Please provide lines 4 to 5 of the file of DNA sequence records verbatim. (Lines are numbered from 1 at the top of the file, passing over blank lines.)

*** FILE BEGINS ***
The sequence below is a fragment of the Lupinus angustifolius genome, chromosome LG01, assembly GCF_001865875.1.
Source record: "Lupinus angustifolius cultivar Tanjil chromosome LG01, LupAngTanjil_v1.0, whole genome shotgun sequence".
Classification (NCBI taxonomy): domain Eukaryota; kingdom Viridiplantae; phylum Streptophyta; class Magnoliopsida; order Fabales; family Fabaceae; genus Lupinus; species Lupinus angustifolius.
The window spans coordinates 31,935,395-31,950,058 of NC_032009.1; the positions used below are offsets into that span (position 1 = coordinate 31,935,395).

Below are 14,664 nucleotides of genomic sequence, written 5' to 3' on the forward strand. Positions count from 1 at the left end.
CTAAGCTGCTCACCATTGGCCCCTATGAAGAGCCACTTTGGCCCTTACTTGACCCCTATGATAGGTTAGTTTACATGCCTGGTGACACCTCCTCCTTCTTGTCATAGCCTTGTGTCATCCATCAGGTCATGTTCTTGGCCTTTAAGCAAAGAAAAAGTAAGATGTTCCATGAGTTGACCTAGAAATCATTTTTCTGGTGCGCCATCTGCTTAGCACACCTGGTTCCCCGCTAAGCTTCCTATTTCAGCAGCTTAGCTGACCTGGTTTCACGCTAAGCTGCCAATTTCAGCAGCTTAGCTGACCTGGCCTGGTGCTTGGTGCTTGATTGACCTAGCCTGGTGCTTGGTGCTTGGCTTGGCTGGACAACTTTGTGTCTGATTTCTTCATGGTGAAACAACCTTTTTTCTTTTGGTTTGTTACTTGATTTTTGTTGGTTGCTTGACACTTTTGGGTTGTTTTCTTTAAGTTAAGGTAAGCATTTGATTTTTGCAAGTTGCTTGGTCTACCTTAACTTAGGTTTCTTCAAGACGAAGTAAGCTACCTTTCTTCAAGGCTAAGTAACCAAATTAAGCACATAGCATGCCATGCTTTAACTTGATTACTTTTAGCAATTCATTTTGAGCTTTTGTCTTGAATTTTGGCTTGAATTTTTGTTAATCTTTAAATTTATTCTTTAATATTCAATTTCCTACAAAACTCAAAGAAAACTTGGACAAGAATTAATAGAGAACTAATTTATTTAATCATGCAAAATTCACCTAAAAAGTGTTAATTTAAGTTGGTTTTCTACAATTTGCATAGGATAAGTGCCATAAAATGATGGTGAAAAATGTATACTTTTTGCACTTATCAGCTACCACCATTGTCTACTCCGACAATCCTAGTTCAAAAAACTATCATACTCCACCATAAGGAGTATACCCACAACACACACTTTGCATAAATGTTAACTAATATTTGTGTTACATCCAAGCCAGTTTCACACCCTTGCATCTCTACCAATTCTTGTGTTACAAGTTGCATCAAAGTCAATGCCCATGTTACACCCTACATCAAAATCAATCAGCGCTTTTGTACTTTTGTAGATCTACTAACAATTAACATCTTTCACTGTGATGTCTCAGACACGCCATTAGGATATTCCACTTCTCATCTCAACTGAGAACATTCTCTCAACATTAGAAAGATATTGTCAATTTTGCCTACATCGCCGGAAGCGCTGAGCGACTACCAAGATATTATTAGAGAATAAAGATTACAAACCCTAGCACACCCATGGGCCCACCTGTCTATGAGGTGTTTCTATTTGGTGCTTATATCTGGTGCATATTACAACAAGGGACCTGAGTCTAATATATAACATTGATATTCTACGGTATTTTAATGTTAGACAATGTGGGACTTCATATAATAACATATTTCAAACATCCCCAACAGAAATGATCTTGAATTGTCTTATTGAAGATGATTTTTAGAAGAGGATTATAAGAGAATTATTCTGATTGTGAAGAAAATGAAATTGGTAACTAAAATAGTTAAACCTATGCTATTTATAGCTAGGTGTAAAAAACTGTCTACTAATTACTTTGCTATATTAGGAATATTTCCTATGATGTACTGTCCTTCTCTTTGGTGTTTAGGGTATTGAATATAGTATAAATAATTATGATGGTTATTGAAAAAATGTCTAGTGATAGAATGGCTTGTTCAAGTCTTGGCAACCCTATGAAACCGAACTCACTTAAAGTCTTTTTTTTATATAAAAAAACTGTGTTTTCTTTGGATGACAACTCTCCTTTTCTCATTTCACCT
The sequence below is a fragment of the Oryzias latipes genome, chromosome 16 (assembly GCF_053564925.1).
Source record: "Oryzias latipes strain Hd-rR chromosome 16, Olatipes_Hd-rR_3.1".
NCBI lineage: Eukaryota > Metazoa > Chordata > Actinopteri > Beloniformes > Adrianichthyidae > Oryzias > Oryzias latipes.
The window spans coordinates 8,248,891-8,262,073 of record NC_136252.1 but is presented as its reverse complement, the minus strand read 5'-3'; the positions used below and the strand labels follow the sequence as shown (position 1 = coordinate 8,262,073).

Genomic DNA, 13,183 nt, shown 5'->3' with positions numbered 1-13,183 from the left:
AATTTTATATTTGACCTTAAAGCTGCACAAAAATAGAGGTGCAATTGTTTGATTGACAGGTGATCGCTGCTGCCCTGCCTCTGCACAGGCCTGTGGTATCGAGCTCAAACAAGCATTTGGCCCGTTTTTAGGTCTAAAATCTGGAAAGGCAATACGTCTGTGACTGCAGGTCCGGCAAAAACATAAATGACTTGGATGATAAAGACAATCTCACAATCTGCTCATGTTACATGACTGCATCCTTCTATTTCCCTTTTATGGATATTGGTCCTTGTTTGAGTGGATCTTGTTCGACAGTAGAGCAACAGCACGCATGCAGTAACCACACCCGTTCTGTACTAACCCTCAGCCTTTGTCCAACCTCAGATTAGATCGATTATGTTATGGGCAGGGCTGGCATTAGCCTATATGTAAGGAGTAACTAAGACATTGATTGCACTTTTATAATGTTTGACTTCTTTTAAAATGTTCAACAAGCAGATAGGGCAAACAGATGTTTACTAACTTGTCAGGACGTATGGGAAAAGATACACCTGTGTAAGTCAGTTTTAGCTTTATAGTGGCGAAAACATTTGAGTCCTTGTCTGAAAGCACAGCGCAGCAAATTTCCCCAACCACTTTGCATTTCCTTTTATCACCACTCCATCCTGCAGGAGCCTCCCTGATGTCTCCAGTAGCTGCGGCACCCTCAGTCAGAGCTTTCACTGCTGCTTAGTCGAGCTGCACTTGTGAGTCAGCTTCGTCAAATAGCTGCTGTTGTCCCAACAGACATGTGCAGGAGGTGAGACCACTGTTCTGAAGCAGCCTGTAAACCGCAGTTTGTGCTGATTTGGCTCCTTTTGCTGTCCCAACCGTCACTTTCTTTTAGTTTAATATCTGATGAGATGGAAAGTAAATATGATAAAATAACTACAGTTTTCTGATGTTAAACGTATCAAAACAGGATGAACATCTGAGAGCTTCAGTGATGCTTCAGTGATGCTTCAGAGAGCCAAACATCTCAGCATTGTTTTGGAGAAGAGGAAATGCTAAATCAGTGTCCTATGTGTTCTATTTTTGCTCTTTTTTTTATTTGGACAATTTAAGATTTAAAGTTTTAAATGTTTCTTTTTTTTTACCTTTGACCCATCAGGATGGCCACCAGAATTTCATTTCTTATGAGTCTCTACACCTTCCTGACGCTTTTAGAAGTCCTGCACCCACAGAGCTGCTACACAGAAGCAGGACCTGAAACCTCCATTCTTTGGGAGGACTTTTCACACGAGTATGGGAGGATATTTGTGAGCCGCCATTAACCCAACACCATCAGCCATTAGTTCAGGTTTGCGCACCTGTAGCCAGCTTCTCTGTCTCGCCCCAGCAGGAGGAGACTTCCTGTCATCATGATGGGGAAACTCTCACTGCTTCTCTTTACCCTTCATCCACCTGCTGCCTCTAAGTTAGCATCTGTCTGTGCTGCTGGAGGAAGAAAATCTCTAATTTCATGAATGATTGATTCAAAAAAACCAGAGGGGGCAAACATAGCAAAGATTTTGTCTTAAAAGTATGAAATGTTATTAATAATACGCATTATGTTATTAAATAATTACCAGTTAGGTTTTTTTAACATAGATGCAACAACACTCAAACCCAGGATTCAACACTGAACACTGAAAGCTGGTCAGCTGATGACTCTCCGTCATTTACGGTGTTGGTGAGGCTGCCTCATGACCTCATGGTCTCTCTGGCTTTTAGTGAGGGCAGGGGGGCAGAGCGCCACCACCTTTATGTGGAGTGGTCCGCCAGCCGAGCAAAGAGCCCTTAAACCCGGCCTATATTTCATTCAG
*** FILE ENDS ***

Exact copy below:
The window spans coordinates 31,935,395-31,950,058 of NC_032009.1; the positions used below are offsets into that span (position 1 = coordinate 31,935,395).

Below are 14,664 nucleotides of genomic sequence, written 5' to 3' on the forward strand. Positions count from 1 at the left end.